Ariane Lussier thought about taking up field hockey when she entered Gilroy High School until a little advice from her older sister Alexia put her on a different path.
Well, calling it advice might be a little kind.
“I looked to field hockey because I’ve always been an athletic person and field hockey to me was the equivalent to water polo,” Lussier said. “But my sister said if I did anything else other than water polo she would disown me. Being the scared freshman that I was, I decided to go to the path” of least resistance.
“I chose water polo because of her.”
Lussier was however a little fish growing up, always wanting to be in the water.
However it Lussier was convinced to get into the pool and take up water polo, it worked. Now the UC Santa Barbara bound, Gilroy High School graduate is leaving as the Senior of the Year as chosen by the school and the Female Athlete of the Year.
She not only shined in water polo, but was also an accomplished swimmer, specializing in the sprints in the freestyle and breaststroke until her senior year.
But oddly enough, her swim coach early on—who also happened to be her water polo coach—told her that she would sprint harder in water polo than swimming.
It was then, Lussier said, that she knew swimming was going to be her B sport and use it as a way to keep in shape for water polo.
It wasn’t one thing that earned Lussier the Senior of the Year honor.
She played drive, defense and keeper for the GHS polo team, going where the need of the squad took her.
“I’ve always been willing to do what they needed me to do to get the win,” Lussier said.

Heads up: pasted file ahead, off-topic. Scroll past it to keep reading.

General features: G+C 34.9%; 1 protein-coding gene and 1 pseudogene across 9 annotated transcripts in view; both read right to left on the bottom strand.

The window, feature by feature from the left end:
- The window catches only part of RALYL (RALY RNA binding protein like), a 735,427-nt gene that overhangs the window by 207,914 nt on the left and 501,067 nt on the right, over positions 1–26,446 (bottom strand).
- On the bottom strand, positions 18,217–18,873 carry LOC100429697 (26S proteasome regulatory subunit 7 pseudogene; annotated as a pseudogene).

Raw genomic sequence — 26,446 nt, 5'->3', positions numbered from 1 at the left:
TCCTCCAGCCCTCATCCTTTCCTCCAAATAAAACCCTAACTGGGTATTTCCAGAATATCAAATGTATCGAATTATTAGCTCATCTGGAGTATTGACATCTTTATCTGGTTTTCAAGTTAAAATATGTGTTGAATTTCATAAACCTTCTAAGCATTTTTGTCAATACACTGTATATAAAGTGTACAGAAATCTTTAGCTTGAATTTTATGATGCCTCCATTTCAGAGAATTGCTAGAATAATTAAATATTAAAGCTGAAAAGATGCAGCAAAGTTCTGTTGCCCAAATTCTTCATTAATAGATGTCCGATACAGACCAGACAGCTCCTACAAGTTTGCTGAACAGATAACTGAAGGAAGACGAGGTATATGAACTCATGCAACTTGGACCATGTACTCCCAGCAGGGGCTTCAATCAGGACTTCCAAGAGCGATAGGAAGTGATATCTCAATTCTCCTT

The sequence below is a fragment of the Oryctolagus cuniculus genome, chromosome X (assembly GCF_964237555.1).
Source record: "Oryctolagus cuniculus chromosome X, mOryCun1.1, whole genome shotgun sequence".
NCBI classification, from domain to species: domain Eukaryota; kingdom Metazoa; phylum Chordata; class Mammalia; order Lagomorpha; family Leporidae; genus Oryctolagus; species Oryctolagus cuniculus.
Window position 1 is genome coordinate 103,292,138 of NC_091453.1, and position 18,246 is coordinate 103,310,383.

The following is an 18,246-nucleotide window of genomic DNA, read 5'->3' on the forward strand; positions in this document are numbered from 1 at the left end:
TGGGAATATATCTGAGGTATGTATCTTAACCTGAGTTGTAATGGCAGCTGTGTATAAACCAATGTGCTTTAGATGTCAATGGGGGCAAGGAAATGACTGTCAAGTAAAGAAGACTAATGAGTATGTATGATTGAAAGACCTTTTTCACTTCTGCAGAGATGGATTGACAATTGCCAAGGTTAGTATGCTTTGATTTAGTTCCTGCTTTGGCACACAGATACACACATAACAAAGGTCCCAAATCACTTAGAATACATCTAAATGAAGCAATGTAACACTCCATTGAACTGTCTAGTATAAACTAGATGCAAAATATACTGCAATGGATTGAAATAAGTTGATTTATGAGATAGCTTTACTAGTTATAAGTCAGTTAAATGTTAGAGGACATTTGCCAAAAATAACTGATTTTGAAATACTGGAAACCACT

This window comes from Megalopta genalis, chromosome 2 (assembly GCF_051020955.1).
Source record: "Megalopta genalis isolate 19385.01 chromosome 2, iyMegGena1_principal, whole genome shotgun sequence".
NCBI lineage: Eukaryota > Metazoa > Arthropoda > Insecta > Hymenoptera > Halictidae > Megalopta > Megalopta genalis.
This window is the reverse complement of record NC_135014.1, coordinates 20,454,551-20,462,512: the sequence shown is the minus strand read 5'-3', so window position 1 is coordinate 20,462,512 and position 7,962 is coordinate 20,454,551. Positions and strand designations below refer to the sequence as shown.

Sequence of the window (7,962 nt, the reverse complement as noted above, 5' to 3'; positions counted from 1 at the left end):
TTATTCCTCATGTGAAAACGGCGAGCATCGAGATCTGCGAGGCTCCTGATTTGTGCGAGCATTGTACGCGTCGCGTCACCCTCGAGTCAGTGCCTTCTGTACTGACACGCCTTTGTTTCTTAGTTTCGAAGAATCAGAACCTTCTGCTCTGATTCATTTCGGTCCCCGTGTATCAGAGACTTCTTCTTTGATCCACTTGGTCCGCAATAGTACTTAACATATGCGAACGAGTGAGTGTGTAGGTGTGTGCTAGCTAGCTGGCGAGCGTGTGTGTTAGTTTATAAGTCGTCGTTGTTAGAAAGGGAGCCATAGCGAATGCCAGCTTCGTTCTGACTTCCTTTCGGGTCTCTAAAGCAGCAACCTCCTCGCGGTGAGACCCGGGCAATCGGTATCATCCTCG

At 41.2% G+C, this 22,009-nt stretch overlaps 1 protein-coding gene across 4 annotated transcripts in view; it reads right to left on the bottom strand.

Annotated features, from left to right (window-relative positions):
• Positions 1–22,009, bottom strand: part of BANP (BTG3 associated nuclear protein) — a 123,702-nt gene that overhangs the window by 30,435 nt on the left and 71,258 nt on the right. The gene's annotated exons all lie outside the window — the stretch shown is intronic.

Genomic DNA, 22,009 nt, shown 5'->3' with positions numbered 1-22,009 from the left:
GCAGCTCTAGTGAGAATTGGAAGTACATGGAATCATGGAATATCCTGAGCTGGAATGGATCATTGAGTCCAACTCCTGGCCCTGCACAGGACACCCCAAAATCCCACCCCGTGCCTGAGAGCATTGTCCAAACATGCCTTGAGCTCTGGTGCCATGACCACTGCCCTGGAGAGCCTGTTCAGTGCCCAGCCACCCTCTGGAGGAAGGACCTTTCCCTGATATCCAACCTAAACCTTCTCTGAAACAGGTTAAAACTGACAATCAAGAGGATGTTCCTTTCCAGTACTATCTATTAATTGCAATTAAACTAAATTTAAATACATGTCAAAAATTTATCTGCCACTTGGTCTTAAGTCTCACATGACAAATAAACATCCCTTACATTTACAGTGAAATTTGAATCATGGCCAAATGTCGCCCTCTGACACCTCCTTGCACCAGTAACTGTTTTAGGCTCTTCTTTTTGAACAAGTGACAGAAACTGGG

She was a captain for three straight years, even having to take command of seniors.
Lussier helped be a constant when coaching changes and senior graduations led to the team needing to reinvent itself.
And she did it with a smile … well most of the time.
After she received the award—which Lussier did after missing her name being called because she was late arriving because of work—she said she asked her coach why she got it.
“When I got nominated, a lot of the coaches agreed because I’ve always had pretty good sportsmanship,” Lussier said, “I’ve always been one to be willing to help the newer players. I’ve been an adaptive player.”
Again, however Lussier needed to figure out she was a leader, it worked. She walked through the gate at the Gilroy HS pool and was immediately greeted by swimmers shouting her praises and staff members who insisted she was a great leader.
Loving water polo
Her sister left after her freshman year so Lussier was on her own. But the love of water polo had already sunk in.
It also gave her an outlet to figure out who she was.
“I never really had that much confidence and I never really understood what I could achieve until I went into water polo. It’s such a hard sport and not everyone can play it,” Lussier said. “When you start water polo, you can never perfect it.”
Lussier said her best coach she’s had Doug Pickford had played in college, but still sees ways that he needs to improve in the sport.
“I just love a challenge. I’ve never been one to shy away from a challenge and water polo is a game that keeps that for me,” Lussier said.
She said water polo is a complicated sport, but once you find your way with it and start to understand it, you can’t get away from it.